Financial abuse is a distressing reality that can occur in nursing homes, posing significant risks to vulnerable residents. While these facilities need to provide care and support to elderly individuals, financial exploitation can slip under the radar.
With 15,600 nursing homes in America as of 2018, according to the Centers for Disease Control and Prevention, the ways in which financial abuse can take place in nursing homes are important to know.
Exploitative staff members
Nursing homes employ a wide range of staff, including caregivers, nurses and administrators. Unfortunately, some unscrupulous individuals may seize the opportunity to exploit elderly residents.
They might coerce residents into handing over their personal financial information, including bank account details or credit cards. Others may steal cash or valuable possessions.
Financial abuse can also happen through unauthorized withdrawals from residents’ bank accounts. Caregivers or staff members with access to residents’ financial information might discreetly siphon off funds for their personal gain, leaving the resident without the resources they need for their care.
False billing and overcharging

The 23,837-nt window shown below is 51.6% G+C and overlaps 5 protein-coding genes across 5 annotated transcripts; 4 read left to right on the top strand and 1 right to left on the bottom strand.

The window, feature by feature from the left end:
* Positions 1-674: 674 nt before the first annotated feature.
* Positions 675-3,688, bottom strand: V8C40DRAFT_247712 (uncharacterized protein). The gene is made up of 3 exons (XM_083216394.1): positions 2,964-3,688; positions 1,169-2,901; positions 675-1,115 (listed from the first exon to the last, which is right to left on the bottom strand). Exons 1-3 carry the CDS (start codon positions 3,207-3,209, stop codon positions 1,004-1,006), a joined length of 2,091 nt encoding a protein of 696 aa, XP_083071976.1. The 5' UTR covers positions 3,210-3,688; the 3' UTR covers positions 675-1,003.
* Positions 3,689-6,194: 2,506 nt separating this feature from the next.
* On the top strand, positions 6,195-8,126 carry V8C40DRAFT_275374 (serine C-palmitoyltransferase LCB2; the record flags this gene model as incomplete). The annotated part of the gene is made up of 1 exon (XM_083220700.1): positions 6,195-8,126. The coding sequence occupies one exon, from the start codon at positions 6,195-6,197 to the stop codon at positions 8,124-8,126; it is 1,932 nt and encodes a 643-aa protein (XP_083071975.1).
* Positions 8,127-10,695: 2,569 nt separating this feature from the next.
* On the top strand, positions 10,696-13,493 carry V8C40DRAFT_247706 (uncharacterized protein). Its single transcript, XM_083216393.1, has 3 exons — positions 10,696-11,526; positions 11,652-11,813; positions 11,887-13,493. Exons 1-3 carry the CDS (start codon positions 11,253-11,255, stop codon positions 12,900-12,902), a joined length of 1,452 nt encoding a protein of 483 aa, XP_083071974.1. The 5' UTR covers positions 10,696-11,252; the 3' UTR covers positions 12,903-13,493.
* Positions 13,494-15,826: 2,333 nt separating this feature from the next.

Nursing homes typically charge residents for the services they provide. However, some facilities engage in fraudulent practices by overcharging or billing for services that were never rendered. Residents and their families may be unaware of these discrepancies, allowing the financial abuse to persist.
Elders in nursing homes can be particularly vulnerable to coercion and manipulation due to their physical or cognitive limitations. Some individuals may emotionally manipulate residents into changing their wills, naming them as beneficiaries or making other financial decisions that are not in the resident’s best interest.
In some cases, financial abuse and neglect are often intertwined. When nursing home staff fail to provide the necessary care and support, residents may have to pay for services or goods that the staff should provide as part of a care package. This can deplete their financial resources unfairly.
Being proactive about financial abuse is helpful for elderly people’s peace of mind. Even after an issue happens, reacting quickly and staying vigilant about this problem is key so residents can preserve as much of their funds as possible.